Dr. Don Hubele began his college teaching career as an English instructor, a student-life dean and the community-service director for a college in Los Angeles. He has successfully coached a number of sports and has led cross–cultural teams in Mexico, Guatemala, Jamaica, and Australia. He has taught courses on-location in Jamaica, Guatemala, and the Stratford Shakespeare Festival in Canada. He has directed campus chapters of Habitat for Humanity.
Don is a licensed minister and has pastored churches on an interim basis. He has addressed a number of conferences on topics in Christian education, literary criticism, literature studies, and research writing. In his doctoral program, he studied under a full fellowship. He has garnered a number of teaching awards. He has taught at Belhaven since 1997.
Areas of Expertise
“For the glory of God and for fun.” (And these are not mutually exclusive!) Emerson warned that the wrong approach to great books would only create great bookworms. What are the wrong approaches currently? Questioning that a text—that words themselves—have inherent, intrinsic meaning. Or, equally pernicious, insisting that a book is simply the off-scouring of social forces.
“For the glory of God and for fun” has been my life-long goals as a student of literature. An English class, and its texts, can meet both of these goals when great books are left, in our humility, to speak for themselves.
(His dissertation deals with “the transmutations of epic motifs in post- modern American novels.” This is not an expertise. This is simply a mental gymnastic that has allowed him to pursue joy with his students: joy in the study of literature and of life.)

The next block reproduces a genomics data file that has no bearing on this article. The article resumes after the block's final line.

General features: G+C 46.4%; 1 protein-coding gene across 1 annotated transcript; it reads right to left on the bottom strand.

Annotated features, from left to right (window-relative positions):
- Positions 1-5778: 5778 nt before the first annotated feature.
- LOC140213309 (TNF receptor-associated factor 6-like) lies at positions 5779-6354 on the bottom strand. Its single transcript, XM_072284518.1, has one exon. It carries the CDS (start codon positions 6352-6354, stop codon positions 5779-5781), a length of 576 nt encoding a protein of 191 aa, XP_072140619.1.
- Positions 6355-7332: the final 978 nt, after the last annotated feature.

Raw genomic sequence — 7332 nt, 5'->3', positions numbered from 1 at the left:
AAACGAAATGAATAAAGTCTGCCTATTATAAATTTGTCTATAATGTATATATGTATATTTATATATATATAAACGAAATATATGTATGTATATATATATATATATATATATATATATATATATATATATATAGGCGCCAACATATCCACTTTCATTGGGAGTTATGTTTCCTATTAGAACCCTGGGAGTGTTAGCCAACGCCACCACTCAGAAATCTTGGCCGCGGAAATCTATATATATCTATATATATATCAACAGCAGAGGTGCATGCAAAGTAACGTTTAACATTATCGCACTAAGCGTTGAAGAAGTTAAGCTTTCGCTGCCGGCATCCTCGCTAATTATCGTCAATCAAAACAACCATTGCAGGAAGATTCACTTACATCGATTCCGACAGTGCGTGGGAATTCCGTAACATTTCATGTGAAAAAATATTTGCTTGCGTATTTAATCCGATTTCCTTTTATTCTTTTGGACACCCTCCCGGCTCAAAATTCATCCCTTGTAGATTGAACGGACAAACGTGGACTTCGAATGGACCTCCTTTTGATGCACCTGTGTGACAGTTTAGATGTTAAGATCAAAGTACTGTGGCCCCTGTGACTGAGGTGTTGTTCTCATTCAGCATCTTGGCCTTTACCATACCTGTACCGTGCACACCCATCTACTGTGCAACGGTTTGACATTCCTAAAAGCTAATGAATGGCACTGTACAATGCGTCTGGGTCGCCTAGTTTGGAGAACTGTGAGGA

Again, the focus is “for the glory of God, and for fun.” I have not been guilty of myopia in the courses that I have studied and taught. Intentionally, I have cut a wide swath.
I have successfully created (or revised), and taught, for example, a great many courses: Composition I, Composition II, Advanced Composition, Literature of the American South, Women Writers of the South: 1940-1970, Development of the British Novel, British Lit. Survey, Development of the American Novel, World Lit. Survey, Modern Drama, Effective Writing in Bibliography and Research, Shakespeare, News Editing, Contemporary American Literature, Steinbeck and O’Connor, The Bible as Literature, British Lit. Before 1500, Christian Masterpieces, Restoration and 18th Century British Lit., Nineteenth-Century Russian Novels, Romantic, British Literature, 20th Century Russian Novels, Victorian British Literature, Emergence of American Literature, Early Gothic Women Novelists in Britain, and numerous independent student-research projects.